Dividends are distributed by a company from its after tax earnings. When you receive dividend income, tax has already been paid on this income by the company.
When you declare your dividend income in your tax return at the end of the financial year, the ATO will again tax this income at your marginal tax rate. This also applies to self managed superannuation funds, trusts
Prior to 2000, tax was effectively paid on dividends twice – once by the company and one by the individual.
From the year 2000, companies have issued franking credits. Franking credits represent the taxes paid by a company on earnings that have been distributed as dividends. The individual investor declares the franking credit with the dividend in his/her tax return. The ATO uses the franking credit to offset your other tax liabilities. This is know as the ‘imputation system’.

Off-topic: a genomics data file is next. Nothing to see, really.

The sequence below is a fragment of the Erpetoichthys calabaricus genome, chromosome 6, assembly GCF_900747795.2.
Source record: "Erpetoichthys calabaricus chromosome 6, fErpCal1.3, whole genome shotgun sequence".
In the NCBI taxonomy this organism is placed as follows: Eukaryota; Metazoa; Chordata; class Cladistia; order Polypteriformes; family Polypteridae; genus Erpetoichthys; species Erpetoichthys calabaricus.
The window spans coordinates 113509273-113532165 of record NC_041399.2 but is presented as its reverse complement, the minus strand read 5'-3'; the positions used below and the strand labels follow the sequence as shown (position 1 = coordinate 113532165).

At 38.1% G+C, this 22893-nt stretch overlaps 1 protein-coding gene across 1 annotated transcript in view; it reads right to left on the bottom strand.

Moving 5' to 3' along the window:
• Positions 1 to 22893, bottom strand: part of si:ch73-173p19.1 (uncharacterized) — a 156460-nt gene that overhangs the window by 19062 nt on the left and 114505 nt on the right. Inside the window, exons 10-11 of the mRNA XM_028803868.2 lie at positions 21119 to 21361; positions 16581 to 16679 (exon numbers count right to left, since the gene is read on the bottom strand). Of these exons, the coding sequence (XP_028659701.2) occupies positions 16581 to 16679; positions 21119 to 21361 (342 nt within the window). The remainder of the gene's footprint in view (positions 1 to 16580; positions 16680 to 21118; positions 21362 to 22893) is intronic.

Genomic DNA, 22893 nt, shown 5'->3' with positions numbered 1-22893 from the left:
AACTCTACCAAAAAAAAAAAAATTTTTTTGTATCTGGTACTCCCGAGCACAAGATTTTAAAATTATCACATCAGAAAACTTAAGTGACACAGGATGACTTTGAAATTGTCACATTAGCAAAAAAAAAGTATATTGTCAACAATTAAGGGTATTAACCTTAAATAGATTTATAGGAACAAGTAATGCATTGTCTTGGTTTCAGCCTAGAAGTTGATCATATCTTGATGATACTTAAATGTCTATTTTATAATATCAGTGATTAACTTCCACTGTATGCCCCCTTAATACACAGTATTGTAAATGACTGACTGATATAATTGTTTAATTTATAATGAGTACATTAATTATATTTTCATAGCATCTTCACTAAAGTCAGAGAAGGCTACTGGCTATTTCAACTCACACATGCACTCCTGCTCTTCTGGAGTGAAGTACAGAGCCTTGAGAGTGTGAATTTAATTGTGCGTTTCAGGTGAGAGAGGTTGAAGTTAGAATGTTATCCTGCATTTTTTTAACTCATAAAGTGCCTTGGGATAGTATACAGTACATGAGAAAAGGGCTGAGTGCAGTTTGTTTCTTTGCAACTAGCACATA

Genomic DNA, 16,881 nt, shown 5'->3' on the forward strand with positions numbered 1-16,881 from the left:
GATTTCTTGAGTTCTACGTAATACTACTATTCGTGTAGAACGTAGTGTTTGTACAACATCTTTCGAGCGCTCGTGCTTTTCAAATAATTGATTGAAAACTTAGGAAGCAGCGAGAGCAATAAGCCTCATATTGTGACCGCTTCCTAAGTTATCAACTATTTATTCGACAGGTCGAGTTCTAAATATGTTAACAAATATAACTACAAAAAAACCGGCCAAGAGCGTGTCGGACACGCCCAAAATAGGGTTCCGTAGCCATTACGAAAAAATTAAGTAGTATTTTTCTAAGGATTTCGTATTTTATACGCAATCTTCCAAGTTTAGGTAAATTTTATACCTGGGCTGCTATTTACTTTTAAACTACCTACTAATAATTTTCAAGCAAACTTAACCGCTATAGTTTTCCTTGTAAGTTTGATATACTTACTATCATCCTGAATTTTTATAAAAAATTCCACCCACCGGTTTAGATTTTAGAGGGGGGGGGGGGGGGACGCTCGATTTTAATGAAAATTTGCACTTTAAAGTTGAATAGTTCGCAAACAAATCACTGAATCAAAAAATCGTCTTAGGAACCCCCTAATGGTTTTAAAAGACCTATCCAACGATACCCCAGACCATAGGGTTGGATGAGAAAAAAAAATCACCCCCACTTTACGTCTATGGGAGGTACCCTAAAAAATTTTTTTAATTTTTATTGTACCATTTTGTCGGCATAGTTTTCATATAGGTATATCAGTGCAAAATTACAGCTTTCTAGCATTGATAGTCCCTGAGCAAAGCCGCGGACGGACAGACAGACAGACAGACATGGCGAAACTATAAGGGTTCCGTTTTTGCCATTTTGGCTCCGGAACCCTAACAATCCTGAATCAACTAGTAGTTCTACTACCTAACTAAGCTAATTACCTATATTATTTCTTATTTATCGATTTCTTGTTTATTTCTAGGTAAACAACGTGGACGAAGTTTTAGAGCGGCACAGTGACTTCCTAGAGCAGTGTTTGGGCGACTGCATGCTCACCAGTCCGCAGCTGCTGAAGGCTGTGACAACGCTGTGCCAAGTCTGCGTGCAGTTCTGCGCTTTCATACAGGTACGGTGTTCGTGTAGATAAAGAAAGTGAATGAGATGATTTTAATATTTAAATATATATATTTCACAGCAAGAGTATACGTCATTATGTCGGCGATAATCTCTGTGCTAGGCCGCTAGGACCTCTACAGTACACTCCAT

In effect, you as the individual are credited for the tax paid by the company and instead taxed at your own marginal tax rate.
On the surface, this system sounds overly complicated – why cant the companies earnings be taxed and dividends in the hands of the shareholder be tax free. The complication arises because marginal tax rates vary for zero to 47% meaning that tax free dividends would unfairly favour the high income, high marginal rate individuals.
Dividends have a franked proportion and an unfranked proportion. If the shares are ‘fully franked’ the franked proportion makes up 100% of the dividend.Your entitled to 100% of the tax paid on the dividend income as a franking credit.